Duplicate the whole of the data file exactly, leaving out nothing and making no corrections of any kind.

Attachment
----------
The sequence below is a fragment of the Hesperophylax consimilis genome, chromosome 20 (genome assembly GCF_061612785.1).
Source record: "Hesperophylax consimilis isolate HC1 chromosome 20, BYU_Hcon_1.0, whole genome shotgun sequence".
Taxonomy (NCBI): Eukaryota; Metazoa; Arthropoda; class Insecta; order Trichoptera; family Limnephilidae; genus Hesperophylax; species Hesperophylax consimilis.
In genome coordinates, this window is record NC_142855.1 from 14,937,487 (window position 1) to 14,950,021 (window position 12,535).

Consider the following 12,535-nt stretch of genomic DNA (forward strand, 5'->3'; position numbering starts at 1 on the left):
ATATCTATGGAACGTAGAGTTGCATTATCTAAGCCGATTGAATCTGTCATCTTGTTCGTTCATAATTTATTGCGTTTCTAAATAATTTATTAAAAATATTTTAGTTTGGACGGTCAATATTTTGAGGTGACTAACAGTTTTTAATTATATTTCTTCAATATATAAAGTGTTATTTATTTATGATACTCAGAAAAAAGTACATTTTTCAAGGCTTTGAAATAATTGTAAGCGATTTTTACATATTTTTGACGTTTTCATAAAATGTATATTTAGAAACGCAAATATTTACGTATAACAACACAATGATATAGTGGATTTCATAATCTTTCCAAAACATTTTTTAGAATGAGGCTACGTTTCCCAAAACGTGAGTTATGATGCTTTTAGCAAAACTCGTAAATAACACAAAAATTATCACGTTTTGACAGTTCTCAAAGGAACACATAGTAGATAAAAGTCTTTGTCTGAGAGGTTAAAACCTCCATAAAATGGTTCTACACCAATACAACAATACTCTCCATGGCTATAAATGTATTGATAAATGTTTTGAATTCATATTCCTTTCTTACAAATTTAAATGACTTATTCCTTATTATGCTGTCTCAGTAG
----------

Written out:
The sequence below is a fragment of the Hesperophylax consimilis genome, chromosome 20 (genome assembly GCF_061612785.1).
Source record: "Hesperophylax consimilis isolate HC1 chromosome 20, BYU_Hcon_1.0, whole genome shotgun sequence".
Taxonomy (NCBI): Eukaryota; Metazoa; Arthropoda; class Insecta; order Trichoptera; family Limnephilidae; genus Hesperophylax; species Hesperophylax consimilis.
In genome coordinates, this window is record NC_142855.1 from 14,937,487 (window position 1) to 14,950,021 (window position 12,535).

Consider the following 12,535-nt stretch of genomic DNA (forward strand, 5'->3'; position numbering starts at 1 on the left):
ATATCTATGGAACGTAGAGTTGCATTATCTAAGCCGATTGAATCTGTCATCTTGTTCGTTCATAATTTATTGCGTTTCTAAATAATTTATTAAAAATATTTTAGTTTGGACGGTCAATATTTTGAGGTGACTAACAGTTTTTAATTATATTTCTTCAATATATAAAGTGTTATTTATTTATGATACTCAGAAAAAAGTACATTTTTCAAGGCTTTGAAATAATTGTAAGCGATTTTTACATATTTTTGACGTTTTCATAAAATGTATATTTAGAAACGCAAATATTTACGTATAACAACACAATGATATAGTGGATTTCATAATCTTTCCAAAACATTTTTTAGAATGAGGCTACGTTTCCCAAAACGTGAGTTATGATGCTTTTAGCAAAACTCGTAAATAACACAAAAATTATCACGTTTTGACAGTTCTCAAAGGAACACATAGTAGATAAAAGTCTTTGTCTGAGAGGTTAAAACCTCCATAAAATGGTTCTACACCAATACAACAATACTCTCCATGGCTATAAATGTATTGATAAATGTTTTGAATTCATATTCCTTTCTTACAAATTTAAATGACTTATTCCTTATTATGCTGTCTCAGTAG